Thursday, 28 February 2013

Family Night

Across the organization of our church, there is a program called Family Home Evening.  Traditionally, this is a weekly event that takes place on Monday nights.  It is a time to gather as a family unit and teach/learn about the gospel, service, morals, values, and also to have fun together.

It doesn't have to be Monday nights, but the church has specific guidelines to never plan anything on Monday nights so that it is left free for this program.  There are lots of families that do it on other nights:  another weeknight, or even Sunday evening.  So when skating lessons came up on Monday nights, I told myself we would just pick another night.

Well, that was an epic fail.  Somehow other things came up, or we simply forgot.  There's something about having 20 years of Family Home Evening on Mondays nights in my own home growing up that has seared Monday into my memory.  And so with skating over, I am recommitting myself to this weekly event.

I will also admit that the recommitment comes at a time when I've noticed some real issues cropping up.  One of the boys is starting to have an issue with white lies.  Another is having temper problems.  The physical contact (while I admit is often just boys rough-housing) is getting a little out of control.  Plus we are helping Colin aim for a baptism in December.  And I have realized that it's just too easy to fall into the day-to-day trap instead of intentional parenting.

Today I've pulled out two books, plus one online resource to start planning Family Home Evening lessons ahead of time.  Here's the outline, of 4 evenings a month:

1) Values: using "Teaching Your Children Values" by Linda and Richard Eyre, focus on a different value each month.

2) Service: using "52 Weeks of Fun Family Service" by MerriLee Boyack, do one service project a month

3) Baptism: using several online resources, talk about the different aspects of belief in God, Jesus, and the importance of choosing baptism once a month

4) Fun activity: game night, going out to do something together, etc.

Here's hoping for (another) renewal and recommitment on my part to be more intentional in this area.

Tuesday, 26 February 2013

Best Foot Forward

"Are you giving the least to those who matter most
Or are you sharing your best with those who really aren't that close? 
Well, it's time to turn around
And find out where your greatest joys are found."
     - Michael McLean

These lyrics from a song from my youth resonate with me to this day.  Growing up hasn't made this decision easier, but infinitely harder.  With so many people and responsibilities tugging at me it's obvious that I can't give of myself to everything; there just isn't enough of me to go around.  Priorities must be made and stuck to.  (It's the sticking to it that's the really challenge!)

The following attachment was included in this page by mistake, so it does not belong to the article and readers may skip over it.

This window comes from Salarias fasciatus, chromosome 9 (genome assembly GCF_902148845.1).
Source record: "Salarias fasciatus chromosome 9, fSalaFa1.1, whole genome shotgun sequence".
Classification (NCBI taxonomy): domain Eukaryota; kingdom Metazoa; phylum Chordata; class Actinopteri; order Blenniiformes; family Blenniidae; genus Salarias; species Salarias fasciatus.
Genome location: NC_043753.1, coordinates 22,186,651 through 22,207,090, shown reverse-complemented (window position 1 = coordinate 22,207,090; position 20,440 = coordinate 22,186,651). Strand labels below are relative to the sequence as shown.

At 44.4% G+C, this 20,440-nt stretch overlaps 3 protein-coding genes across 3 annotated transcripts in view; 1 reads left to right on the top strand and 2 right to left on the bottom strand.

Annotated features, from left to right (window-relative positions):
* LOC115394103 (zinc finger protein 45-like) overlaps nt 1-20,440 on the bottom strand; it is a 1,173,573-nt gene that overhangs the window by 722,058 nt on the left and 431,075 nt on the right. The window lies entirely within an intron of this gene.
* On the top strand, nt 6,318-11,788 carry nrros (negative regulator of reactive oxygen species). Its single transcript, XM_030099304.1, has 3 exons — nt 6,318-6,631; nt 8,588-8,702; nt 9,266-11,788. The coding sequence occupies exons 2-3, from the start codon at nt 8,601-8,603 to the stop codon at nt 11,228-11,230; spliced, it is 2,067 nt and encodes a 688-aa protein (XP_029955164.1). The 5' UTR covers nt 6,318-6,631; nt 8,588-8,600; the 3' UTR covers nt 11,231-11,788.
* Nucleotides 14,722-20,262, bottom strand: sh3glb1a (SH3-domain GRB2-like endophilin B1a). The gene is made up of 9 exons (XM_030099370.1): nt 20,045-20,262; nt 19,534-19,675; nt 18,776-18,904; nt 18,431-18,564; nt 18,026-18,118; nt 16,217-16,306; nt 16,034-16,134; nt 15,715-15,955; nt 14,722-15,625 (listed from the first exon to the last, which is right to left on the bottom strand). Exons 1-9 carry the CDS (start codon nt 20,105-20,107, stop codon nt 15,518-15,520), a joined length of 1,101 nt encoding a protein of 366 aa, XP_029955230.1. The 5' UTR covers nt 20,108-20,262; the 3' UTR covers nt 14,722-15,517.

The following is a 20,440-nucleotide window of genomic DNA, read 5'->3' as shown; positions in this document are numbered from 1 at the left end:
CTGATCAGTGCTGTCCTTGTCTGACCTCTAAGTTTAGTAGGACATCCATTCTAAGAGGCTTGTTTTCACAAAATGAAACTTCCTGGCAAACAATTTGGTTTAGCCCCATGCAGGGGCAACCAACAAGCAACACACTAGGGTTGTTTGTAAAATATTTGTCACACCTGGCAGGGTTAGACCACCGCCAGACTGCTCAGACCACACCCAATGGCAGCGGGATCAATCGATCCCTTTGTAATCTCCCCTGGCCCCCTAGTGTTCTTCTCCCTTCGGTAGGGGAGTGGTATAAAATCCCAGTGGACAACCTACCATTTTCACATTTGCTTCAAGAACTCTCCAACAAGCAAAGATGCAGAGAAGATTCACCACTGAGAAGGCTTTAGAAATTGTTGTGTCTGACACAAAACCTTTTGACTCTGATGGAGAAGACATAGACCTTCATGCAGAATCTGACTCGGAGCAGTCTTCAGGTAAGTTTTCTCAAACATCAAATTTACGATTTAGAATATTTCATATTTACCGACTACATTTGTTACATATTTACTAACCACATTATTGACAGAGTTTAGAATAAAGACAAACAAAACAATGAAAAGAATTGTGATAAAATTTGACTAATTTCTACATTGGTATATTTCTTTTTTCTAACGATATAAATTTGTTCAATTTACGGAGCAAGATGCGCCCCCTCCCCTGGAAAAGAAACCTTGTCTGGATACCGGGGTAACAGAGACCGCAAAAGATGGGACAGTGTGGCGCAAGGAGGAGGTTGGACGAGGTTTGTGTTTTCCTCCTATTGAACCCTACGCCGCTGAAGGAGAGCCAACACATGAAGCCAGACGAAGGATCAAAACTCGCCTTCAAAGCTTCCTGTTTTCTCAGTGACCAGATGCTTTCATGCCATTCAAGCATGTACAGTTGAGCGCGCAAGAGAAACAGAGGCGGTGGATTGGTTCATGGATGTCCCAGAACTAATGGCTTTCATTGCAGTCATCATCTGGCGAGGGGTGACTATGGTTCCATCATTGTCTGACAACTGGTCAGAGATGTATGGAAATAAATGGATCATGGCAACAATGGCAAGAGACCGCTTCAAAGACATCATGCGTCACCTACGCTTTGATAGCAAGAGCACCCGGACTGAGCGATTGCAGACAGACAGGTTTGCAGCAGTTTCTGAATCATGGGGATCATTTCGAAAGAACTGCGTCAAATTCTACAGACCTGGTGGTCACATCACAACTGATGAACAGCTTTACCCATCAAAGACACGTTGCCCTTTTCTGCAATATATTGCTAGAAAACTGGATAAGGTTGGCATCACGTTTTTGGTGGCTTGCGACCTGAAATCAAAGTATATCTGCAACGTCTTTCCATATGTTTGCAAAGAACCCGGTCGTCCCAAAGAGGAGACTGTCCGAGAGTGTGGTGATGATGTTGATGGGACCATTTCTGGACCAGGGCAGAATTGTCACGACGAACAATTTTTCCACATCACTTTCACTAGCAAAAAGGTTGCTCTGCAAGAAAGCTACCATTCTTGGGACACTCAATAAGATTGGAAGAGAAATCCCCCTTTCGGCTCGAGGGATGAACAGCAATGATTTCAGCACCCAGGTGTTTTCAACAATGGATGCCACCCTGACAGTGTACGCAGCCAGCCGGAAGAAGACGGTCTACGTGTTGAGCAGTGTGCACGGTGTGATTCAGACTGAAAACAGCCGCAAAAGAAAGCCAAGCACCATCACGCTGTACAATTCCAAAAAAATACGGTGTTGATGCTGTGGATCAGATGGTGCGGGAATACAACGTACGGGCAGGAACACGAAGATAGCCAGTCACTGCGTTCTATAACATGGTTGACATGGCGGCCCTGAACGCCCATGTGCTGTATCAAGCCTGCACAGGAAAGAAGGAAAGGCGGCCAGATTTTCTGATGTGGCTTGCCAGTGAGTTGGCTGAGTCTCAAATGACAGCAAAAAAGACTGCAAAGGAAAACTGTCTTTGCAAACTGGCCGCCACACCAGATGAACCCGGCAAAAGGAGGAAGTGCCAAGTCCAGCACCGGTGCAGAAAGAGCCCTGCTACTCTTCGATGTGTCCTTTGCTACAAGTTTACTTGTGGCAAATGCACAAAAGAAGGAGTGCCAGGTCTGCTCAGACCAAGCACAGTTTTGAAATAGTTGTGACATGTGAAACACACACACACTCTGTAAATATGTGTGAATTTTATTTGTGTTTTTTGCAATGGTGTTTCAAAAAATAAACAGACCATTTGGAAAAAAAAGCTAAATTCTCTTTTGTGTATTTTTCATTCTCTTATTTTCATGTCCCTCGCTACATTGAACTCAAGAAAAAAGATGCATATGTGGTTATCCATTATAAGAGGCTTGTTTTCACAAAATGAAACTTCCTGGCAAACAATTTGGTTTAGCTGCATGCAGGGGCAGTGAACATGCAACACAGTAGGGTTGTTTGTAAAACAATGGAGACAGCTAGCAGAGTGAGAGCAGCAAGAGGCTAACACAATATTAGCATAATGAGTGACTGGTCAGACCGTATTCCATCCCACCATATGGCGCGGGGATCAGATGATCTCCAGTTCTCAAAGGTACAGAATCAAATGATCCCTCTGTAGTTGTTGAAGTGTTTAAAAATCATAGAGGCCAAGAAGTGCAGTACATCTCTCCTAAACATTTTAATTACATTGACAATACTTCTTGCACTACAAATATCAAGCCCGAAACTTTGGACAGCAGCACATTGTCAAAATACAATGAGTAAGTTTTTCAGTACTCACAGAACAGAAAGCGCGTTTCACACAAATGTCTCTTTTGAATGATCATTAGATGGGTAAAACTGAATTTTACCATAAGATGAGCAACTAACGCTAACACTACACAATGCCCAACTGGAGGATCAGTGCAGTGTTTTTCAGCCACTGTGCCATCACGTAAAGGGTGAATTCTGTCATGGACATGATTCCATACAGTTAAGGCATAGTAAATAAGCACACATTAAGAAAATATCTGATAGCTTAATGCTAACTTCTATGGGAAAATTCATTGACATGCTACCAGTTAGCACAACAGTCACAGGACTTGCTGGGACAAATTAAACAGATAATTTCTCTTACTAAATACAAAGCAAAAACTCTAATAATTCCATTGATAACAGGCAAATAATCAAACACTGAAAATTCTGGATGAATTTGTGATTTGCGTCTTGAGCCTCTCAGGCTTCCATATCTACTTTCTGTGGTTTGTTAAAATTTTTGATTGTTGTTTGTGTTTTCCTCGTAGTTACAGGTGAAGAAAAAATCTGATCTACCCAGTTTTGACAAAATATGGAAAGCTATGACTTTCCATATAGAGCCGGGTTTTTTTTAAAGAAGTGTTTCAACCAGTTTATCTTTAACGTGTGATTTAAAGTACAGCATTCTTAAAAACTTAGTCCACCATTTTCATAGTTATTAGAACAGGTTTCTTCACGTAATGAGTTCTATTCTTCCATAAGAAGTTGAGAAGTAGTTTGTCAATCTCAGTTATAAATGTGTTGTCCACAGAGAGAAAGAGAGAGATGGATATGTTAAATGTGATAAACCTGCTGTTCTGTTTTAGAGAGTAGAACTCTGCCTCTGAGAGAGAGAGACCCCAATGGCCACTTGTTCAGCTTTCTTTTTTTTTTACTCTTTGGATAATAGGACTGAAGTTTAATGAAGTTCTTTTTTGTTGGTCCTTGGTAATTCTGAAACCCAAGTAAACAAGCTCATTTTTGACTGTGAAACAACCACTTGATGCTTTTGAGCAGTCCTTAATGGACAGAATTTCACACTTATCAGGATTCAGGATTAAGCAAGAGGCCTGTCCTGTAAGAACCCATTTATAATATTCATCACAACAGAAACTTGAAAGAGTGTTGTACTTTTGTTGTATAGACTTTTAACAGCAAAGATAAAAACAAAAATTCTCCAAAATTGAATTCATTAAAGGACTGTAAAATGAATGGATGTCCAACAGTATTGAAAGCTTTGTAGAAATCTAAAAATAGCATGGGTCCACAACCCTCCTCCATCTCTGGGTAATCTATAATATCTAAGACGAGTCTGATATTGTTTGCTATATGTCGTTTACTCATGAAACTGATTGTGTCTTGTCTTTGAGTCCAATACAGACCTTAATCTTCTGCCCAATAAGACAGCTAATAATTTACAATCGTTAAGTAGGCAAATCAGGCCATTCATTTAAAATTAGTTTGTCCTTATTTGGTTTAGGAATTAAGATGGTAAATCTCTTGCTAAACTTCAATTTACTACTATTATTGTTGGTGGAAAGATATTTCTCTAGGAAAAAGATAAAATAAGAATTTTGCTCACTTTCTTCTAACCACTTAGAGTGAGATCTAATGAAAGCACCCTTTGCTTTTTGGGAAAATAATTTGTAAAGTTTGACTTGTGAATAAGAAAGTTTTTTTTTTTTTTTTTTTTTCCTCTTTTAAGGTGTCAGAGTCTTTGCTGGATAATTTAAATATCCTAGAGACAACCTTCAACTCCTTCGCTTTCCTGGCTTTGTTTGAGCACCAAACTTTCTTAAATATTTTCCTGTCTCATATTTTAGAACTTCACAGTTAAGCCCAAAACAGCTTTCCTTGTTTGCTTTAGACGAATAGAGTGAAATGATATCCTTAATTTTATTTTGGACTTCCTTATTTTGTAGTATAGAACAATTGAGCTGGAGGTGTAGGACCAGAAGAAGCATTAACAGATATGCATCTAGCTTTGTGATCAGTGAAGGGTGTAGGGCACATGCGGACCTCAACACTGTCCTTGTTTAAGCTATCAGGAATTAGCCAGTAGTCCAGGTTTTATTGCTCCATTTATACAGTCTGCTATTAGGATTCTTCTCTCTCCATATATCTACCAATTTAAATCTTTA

I don't have the challenge in my life of getting caught up in work outside the home, since I am blessed to be a stay at home mom.  I also don't face the challenge of getting caught up in housework (although sometimes I think I should put a little more time in here, as my lonely, neglected vacuum would tell you.)  Where I get stuck is my time with the children.  Three boys under the age of 7 really need a lot of attention.  A baby needs nearly all my attention.  It's easy to look at them and think "they really do need me, since there is so much they can't do for themselves."  While that statement is true, it doesn't negate the need for prioritizing.

If I want success in my home, then my first priority has to be with the one who started this family with me in the first place.  (That's my husband, in case it wasn't clear :)

Finding time is nearly impossible right now.  Juliette will not settle for a babysitter, and seems to relish in being awake from 7pm-10pm, the only time James and I have when the boys are all sleeping.  So for a while I've been giving myself a "free pass," echoing James' pronouncement that we "just have to get through the next year" or so.

But it occurred to me today that there might be other ways I can "give the most to the one who matters most."  And it requires going back in time ten years to the pre-wedding days.

You see, when we are dating, we are in the "put your best foot forward" mentality.  Like many animals in the animal kingdom, we are performing an elaborate "mating dance" where we groom ourselves in special ways, puff up our assets, tuck away our weaknesses and do all we can to woo our mate.

Then comes the proverbial "morning after" (or "ever after," since you're married now for more than just the next day.)  The honeymoon period lasts a short while and then out of sheer exhaustion we must let down our guard.  We brave coming downstairs without makeup.  We perform bodily functions in each others' presence.  We growl and get angry and take out unrelated frustrations on each other.  Our safe haven of a home becomes a safe haven to let loose the good, the bad and the downright (ungroomed) ugly.

So what would happen if we choose to put our best foot forward once again?  What little things could I do to give of myself to the one I love?  I'm not saying here that I am wanting to put on a mask of deception to hide those hard parts of me that I'm supposed to share with my soulmate.  It is often the little gestures that can shine a great ray of light on a relationship.

Here are some of the things I was thinking of: